MAV says its tool will gather data that will allow them to analyse how many works are bought by galleries and art museums over time. This will lead to a greater understanding of how much money is spent on the artworks of women and those of men. In the part of the tool that is dedicated to gender representation, for example, they will be able to reveal how many women are represented in a particular collection as well as how much space works by female artists occupy in a gallery. Crucially, the tool will also indicate and how much time they are on display for in different exhibitions.

The app will be put into the public sphere with the ‘Museum and Gender Equality Manual’, a document that is designed to serve as a guide to it. It will allow users to get to know the tool better and to learn how to apply it. “Our idea is that it becomes a tool for universal use, one which adapts to different typologies and museums in a variety of contexts,” Magaña said. The results of any voluntary evaluations will not be made public, however. Only the data the tool collects that MAV considers should be made public, or used for other studies, will be published and only in agreement with the institutions concerned.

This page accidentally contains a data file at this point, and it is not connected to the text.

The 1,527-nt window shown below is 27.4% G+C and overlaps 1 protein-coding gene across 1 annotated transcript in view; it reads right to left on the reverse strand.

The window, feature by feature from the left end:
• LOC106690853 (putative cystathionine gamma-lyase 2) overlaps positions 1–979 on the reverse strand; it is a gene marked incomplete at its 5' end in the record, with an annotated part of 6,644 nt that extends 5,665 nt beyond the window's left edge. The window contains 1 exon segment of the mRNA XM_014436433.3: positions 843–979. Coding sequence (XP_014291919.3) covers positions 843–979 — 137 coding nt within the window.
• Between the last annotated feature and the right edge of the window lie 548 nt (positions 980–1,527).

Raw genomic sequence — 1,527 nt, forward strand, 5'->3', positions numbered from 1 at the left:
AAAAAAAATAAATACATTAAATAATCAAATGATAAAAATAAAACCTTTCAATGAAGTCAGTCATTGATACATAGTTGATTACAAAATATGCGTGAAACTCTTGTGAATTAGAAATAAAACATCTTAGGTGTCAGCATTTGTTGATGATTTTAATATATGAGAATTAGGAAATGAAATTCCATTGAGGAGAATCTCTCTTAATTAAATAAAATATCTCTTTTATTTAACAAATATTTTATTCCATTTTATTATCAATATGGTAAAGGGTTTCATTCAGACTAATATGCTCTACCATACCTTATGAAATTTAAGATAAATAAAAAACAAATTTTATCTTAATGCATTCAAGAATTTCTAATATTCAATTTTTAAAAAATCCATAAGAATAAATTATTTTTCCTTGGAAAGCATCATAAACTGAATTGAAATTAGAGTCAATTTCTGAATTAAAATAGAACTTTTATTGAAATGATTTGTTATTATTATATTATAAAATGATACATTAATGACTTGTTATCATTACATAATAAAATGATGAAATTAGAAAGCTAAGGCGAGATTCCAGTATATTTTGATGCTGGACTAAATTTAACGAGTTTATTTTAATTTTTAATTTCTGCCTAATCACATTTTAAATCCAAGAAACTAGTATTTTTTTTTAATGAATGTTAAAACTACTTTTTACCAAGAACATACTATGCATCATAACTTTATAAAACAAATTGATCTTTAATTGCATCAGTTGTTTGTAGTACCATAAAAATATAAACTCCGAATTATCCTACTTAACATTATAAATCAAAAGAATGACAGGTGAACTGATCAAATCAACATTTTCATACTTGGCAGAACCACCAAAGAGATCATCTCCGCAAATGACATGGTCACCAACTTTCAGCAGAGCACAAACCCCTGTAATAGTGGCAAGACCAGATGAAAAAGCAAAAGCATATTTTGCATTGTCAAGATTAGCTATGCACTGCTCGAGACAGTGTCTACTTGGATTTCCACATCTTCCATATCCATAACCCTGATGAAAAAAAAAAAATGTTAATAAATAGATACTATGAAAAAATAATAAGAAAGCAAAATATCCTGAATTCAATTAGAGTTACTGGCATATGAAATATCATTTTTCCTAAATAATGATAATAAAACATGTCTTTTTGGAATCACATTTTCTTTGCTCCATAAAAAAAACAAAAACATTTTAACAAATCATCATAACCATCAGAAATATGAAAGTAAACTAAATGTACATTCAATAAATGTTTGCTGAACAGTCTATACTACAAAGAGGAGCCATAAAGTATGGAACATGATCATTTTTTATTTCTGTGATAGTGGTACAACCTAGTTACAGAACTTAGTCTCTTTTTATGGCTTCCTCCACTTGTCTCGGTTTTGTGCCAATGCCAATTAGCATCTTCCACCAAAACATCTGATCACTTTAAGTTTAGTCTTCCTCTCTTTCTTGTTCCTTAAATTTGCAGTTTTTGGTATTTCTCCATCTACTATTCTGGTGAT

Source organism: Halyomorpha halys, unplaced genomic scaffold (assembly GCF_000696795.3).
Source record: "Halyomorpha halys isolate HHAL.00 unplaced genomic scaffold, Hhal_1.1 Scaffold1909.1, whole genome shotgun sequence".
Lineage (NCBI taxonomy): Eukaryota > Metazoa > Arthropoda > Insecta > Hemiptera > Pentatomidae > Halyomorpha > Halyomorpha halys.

During the trial phase of the equality tool, MAV clarified that its app is for helping institutions to improve not for controlling their displays. López Fernández-Cao was keen to stress that the tool will help museums to see beyond aesthetic considerations and to offer visitors deeper insights. The tool aspires to convert more traditional and conservative institutions to engage with diversity properly. “What is the point in making students talk about gender violence in classrooms when you cannot teach in the Prado that mythology in art legitimises gender violence?” questioned Magaña. She pointed out that the purpose of the auto-corrector was not to carry out audits and to report on erroneous procedures, but for everyone in the sector to learn and improve together.

About the author – Manuel Charr

Manuel Charr is a journalist working in the arts and cultural sectors. With a background in marketing, Manuel is drawn to arts organizations which are prepared to try inventive ways to reach new audiences.

Subscribe to the latest museum thinking

Fresh ideas from museums around the globe in your inbox each week